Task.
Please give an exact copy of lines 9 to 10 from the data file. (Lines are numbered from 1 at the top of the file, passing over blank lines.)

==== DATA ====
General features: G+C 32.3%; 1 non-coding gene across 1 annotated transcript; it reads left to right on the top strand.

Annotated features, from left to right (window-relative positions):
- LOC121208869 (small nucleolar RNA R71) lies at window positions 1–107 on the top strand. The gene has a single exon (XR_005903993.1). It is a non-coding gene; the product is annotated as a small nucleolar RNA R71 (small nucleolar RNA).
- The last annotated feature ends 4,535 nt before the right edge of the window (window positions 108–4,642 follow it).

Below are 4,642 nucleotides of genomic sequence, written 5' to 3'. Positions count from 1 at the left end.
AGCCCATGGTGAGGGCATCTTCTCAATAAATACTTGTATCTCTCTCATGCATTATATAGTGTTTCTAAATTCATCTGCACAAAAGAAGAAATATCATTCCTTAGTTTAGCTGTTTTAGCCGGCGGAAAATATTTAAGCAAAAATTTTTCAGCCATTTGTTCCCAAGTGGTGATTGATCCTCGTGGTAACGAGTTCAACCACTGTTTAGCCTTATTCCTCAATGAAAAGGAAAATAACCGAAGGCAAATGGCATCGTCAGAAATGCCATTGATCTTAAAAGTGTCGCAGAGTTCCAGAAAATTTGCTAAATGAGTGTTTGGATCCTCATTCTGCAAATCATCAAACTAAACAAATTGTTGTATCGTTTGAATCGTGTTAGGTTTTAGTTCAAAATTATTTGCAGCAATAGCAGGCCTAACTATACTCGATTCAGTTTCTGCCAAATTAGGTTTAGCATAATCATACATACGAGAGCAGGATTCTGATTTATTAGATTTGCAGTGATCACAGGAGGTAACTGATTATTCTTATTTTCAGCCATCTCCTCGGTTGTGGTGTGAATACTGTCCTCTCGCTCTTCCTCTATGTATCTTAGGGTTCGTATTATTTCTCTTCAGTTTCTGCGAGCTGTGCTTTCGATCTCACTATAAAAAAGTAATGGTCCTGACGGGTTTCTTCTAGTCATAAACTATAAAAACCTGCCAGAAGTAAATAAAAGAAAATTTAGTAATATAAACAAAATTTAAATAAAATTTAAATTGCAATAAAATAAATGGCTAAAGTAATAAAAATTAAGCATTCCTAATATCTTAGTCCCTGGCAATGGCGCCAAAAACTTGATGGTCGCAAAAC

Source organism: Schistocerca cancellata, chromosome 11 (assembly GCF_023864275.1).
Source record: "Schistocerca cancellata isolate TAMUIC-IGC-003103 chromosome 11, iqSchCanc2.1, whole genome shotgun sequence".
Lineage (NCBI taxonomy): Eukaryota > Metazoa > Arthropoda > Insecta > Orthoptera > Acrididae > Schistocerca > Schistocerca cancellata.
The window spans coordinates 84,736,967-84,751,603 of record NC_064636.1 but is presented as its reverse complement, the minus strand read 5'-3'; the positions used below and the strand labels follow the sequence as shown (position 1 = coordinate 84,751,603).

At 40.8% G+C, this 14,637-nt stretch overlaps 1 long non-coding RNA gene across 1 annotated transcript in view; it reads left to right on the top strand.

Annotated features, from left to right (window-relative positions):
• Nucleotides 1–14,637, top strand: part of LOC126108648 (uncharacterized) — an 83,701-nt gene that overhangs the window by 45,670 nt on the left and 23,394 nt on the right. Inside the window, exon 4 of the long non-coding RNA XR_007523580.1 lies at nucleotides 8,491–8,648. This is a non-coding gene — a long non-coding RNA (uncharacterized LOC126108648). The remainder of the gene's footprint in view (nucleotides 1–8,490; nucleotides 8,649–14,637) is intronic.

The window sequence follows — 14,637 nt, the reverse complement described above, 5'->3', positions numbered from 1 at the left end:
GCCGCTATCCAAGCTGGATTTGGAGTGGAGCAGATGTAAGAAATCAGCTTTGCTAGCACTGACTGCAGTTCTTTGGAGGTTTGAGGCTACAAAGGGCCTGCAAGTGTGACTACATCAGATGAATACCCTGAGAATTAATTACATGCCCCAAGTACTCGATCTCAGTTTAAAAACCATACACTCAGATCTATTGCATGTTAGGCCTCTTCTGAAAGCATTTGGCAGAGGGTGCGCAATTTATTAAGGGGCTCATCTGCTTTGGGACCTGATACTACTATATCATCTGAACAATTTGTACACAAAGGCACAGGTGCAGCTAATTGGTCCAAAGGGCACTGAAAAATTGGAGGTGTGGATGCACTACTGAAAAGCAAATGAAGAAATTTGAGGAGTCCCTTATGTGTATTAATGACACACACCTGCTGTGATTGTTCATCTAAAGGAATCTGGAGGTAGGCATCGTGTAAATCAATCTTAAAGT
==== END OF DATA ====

Lineage (NCBI taxonomy): Eukaryota > Metazoa > Arthropoda > Insecta > Orthoptera > Acrididae > Schistocerca > Schistocerca cancellata.
The window spans coordinates 84,736,967-84,751,603 of record NC_064636.1 but is presented as its reverse complement, the minus strand read 5'-3'; the positions used below and the strand labels follow the sequence as shown (position 1 = coordinate 84,751,603).